With lunch being the most important meal of the day, Peruvians don’t make a big fuss about dinner, but it is still an excellent opportunity to indulge in the diverse gastronomy of this country.

While in many parts of the world dinner is the main event, in Peru, lunch is the largest meal of the day and is when families come together to eat and share time. Dinner is usually a much smaller occasion since Peruvians will typically have a quick snack or meal, called lonche, in the afternoon around 5:30 pm. Lonche may involve a quick sandwich, empanadatamal or juane. This will tide them over until they sit down to dinner between 8:00 pm and 10:00 pm.

In many households, dinner, or cena, is just a small meal that is very similar to breakfast in Peru. Oftentimes it will simply consist of an array of bread with ham, cheese and eggs. However, some families will eat whatever is left over from lunch for dinner, either served cold or warmed up. In the Andes, the people tend to eat heavier foods that are either potato- or corn-based to give them energy for a hard day’s work. Since dinner is usually a light meal in Peru, dinnertime portions will be much smaller. In the Amazon, a juane – a mix of rice, meat, olives, egg and spices wrapped in bijao leaves – is commonly consumed for dinner.

Dinnertime in Peru

When families prepare fresh dishes for dinner, those dishes are usually smaller and lighter than the standard lunch fare. However, if a family is preparing a big meal for dinner, it is probably for a holiday or special occasion. In Peru, people celebrate Christmas with a large dinner of pavo calentado – roast turkey. Christmas dinners are a big affair in Peru, featuring a delicious turkey, colorful fresh salads, all sorts of potatoes and, of course, plenty of rice.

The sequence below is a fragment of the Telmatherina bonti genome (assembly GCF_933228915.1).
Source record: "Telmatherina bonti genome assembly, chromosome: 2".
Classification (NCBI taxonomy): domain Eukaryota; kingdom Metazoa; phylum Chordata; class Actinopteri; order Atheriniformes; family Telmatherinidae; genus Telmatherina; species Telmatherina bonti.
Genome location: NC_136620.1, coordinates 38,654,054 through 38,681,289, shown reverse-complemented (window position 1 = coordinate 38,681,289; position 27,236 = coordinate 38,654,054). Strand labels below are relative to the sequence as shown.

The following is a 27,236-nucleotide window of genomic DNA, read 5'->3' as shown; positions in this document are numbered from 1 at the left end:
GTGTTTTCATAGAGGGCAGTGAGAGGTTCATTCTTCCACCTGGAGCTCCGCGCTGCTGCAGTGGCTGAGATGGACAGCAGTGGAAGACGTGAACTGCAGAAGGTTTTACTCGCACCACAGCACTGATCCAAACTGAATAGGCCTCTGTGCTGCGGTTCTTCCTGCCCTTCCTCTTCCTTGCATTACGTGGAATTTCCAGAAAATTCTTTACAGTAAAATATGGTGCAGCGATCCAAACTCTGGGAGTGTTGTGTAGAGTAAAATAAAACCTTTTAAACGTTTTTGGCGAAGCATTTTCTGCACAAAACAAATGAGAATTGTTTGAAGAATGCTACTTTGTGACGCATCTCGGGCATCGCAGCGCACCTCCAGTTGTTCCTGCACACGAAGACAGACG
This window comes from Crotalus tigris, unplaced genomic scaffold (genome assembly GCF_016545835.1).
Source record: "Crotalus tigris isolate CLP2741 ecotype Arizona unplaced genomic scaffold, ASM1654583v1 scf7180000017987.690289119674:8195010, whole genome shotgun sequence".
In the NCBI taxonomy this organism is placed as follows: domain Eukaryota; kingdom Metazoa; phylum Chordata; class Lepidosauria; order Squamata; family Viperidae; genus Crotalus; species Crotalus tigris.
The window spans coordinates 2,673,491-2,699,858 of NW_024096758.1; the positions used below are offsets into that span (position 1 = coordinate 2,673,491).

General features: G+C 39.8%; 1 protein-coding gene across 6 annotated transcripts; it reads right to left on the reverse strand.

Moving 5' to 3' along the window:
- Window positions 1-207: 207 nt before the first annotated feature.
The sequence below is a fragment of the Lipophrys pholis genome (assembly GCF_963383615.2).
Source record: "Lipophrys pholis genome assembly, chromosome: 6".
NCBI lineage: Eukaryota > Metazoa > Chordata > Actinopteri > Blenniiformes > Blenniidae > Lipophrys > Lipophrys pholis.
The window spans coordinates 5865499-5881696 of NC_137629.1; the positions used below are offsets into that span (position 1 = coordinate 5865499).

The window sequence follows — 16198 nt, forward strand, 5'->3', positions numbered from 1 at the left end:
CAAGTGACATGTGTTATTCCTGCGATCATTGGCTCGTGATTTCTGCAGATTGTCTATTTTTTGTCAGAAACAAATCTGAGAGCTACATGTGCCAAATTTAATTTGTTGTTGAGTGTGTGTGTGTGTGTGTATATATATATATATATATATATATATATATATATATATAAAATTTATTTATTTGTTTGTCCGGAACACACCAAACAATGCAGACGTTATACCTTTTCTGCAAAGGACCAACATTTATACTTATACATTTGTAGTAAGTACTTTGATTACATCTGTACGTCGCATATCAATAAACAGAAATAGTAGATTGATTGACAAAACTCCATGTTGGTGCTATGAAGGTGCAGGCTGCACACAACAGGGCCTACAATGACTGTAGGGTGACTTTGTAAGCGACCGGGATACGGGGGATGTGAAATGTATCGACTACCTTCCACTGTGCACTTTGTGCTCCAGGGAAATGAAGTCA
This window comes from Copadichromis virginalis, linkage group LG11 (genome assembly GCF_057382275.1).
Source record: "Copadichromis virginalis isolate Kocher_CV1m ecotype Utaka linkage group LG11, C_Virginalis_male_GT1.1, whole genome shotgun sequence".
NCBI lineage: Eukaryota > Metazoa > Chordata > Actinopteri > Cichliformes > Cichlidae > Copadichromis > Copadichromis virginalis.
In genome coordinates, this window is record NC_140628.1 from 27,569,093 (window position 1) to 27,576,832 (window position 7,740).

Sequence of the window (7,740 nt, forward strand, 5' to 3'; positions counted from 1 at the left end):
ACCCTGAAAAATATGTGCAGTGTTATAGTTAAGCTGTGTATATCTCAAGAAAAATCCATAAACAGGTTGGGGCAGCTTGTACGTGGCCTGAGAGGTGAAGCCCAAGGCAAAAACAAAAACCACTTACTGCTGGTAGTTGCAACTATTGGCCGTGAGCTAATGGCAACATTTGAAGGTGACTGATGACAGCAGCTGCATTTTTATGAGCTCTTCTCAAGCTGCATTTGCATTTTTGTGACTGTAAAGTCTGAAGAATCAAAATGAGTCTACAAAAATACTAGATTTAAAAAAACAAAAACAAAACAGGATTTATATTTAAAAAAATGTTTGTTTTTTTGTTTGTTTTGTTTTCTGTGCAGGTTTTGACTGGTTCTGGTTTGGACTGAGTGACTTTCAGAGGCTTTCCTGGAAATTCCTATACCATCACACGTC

Likewise, because dinner at a restaurant is typically a fancy outing, Peruvians generally only dine out for special occasions. In these cases, such as birthdays, anniversaries or dates, it is common to indulge in a larger, heavier meal. Some of the common main courses served for dinner in Peru include a tasty soup, lomo saltadoají de gallinapollo a la brasatacu tacu and arroz con pollo.

Dinnertime in Peru

Moreover, when celebrating a big event, be it a home-cooked meal or a night out at a fancy restaurant, there is always room for desert in Peru – and for good reason. Peruvians understand sweet treats, so between the incredible variety of cakes, merengadosalfajores and turrones, you’ll want to try a bite of dessert no matter how full you are.

Peru is known for its gastronomy, especially seafood dishes like ceviche, so it may surprise you that it is not very common for Peruvians to eat seafood for dinner. While seafood can always be ordered in the upscale restaurants of the country’s capital, the smaller cevicheríasand restaurants that specialize in dishes from the sea will generally close after lunchtime. This is because most restaurants receive their day’s supply of seafood early in the morning and serve it while it is still very fresh at lunchtime. If a small local restaurant is serving dishes like ceviche around the dinner hour, the fish is likely not very fresh – at least not according to a Peruvian.

Dinnertime in Peru

As the gastronomic capital of South America, we know that you’re probably looking forward to having dinner in Peru and will want to eat out as much as possible. While most Peruvians enjoy a very modest dinner hour, there are plenty of restaurants in Lima and throughout the country where you can indulge in traditional dishes and celebrate as if every day is a holiday. At Enigma, we love Peruvian food, so we’d be happy to give you some suggestions or show you our favorite spots to dine.

Leave a Reply

Your email address will not be published.

*
*